The managing director of GMK, Karl Waktare, tells us how the distributors are getting on in the face of coronavirus, and why he has decided to seek nomination to the BASC council.
Tell us a little bit about GMK?
GMK are the UK’s biggest distributor for civilian shooting sports products in the UK. We do a full distribution service for brands that want to be represented in the UK.
Tell us about your key brands, and what makes your business tick?
Our biggest brand is Beretta and we also distribute other market leading companies including Sako, Tikka, Federal, CCI, Benelli, Franchi and Steiner. In addition to this we have a retail division with our flagship ‘Beretta Gallery’ in London and a concession in Harrods. We also have a strong tactical division which has won contracts with the UK MOD and supplies all the UK Police forces.
Tell us about the history of GMK?
GMK was originally called Gunmark but the name was changed in the late 90s as we were selling an increasing amount of non-shooting products (Le Chameau, for example).
My father founded the company in 1971 with four other people mainly selling Spanish side by sides. The company was appointed Beretta distributors in 1977 which was the catalyst for growing the turnover from £1.8m in 1980 to £6.6m in 1987. Obviously there have been tough times over the years with new legislation and recessions but we have grown consistently through generic means, new brands plus the retail and tactical divisions. We turned over £27.5m in 2019, our record year was 2017 when we managed over £30m.
With regards to Beretta buying into the business; the UK is the biggest market for Beretta after the USA and Italy and they wanted to cement their already strong relationship with us by taking an equity stake. Initially it was 20 per cent in 2005 and then a majority 60 per cent shareholding in 2013.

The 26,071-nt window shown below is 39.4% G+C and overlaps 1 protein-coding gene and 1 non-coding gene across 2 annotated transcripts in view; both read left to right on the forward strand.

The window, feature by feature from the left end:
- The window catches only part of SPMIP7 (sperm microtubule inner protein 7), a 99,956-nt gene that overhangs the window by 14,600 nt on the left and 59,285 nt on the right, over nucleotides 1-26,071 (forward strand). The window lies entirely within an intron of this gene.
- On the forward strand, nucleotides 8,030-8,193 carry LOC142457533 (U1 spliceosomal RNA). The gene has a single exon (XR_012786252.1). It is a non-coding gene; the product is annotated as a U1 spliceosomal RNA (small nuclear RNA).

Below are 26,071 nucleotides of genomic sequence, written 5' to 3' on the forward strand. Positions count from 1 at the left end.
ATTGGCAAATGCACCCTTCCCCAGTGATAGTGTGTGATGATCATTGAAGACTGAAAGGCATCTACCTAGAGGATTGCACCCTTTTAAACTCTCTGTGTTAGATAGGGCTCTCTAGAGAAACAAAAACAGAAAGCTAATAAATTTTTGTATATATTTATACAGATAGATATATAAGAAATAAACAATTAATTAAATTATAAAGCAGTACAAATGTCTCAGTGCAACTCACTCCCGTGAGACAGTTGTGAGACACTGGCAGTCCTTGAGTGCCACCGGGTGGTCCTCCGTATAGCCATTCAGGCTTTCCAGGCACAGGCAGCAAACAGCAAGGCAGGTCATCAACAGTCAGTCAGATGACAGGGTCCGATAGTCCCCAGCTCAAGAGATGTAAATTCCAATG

There’s a ‘Beretta’ on the board. How is your relationship with the Beretta corp?
Franco Beretta is on our board and we have an excellent relationship with him. This is one of the great things about working with the Beretta Group, they may be huge with a turnover of about £750 million and several thousand employees but we still get direct access to the owners and key decision makers. I also think Franco enjoys getting direct feedback from my brother Oskar and I on his periodic visits to the UK.
Your last filed accounts show a healthy profit on a slightly declining turnover for 2018, your 2019 accounts must be due soon. What do they show?
They show a very similar turnover to 2018 of £27.5m and a similar profit level. GMK will be 50 years old in 2021 and to be honest if we weren’t managing to show a reasonable return with such a mature business and excellent suppliers we would be doing a poor job. We are lucky to have the best brands in the business, so sales are generally reliable—the biggest challenges are dealing with exchange rate fluctuations and getting our high value inventory levels right.
2020 will obviously go down as a difficult year. Do you have any idea yet of the impact coronavirus will have on your figures?